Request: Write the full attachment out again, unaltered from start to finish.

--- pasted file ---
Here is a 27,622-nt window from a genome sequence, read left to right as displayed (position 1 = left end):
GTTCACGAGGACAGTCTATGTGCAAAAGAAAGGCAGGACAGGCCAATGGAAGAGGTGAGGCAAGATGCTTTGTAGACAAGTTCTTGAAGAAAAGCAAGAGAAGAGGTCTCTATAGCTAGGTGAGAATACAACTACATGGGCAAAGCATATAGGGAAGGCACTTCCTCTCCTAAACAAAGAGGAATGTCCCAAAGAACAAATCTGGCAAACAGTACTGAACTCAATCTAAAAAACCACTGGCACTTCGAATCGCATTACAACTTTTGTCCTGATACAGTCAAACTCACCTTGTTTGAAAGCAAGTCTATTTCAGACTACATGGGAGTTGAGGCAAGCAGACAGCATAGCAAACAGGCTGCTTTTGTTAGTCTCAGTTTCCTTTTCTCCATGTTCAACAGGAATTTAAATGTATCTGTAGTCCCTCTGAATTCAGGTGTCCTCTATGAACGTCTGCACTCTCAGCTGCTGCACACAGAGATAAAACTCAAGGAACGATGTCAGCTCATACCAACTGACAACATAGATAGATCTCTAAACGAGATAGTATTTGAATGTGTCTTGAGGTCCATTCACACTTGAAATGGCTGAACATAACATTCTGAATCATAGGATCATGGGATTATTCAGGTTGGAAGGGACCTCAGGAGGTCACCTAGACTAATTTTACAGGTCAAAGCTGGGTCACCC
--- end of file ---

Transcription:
Here is a 27,622-nt window from a genome sequence, read left to right as displayed (position 1 = left end):
GTTCACGAGGACAGTCTATGTGCAAAAGAAAGGCAGGACAGGCCAATGGAAGAGGTGAGGCAAGATGCTTTGTAGACAAGTTCTTGAAGAAAAGCAAGAGAAGAGGTCTCTATAGCTAGGTGAGAATACAACTACATGGGCAAAGCATATAGGGAAGGCACTTCCTCTCCTAAACAAAGAGGAATGTCCCAAAGAACAAATCTGGCAAACAGTACTGAACTCAATCTAAAAAACCACTGGCACTTCGAATCGCATTACAACTTTTGTCCTGATACAGTCAAACTCACCTTGTTTGAAAGCAAGTCTATTTCAGACTACATGGGAGTTGAGGCAAGCAGACAGCATAGCAAACAGGCTGCTTTTGTTAGTCTCAGTTTCCTTTTCTCCATGTTCAACAGGAATTTAAATGTATCTGTAGTCCCTCTGAATTCAGGTGTCCTCTATGAACGTCTGCACTCTCAGCTGCTGCACACAGAGATAAAACTCAAGGAACGATGTCAGCTCATACCAACTGACAACATAGATAGATCTCTAAACGAGATAGTATTTGAATGTGTCTTGAGGTCCATTCACACTTGAAATGGCTGAACATAACATTCTGAATCATAGGATCATGGGATTATTCAGGTTGGAAGGGACCTCAGGAGGTCACCTAGACTAATTTTACAGGTCAAAGCTGGGTCACCC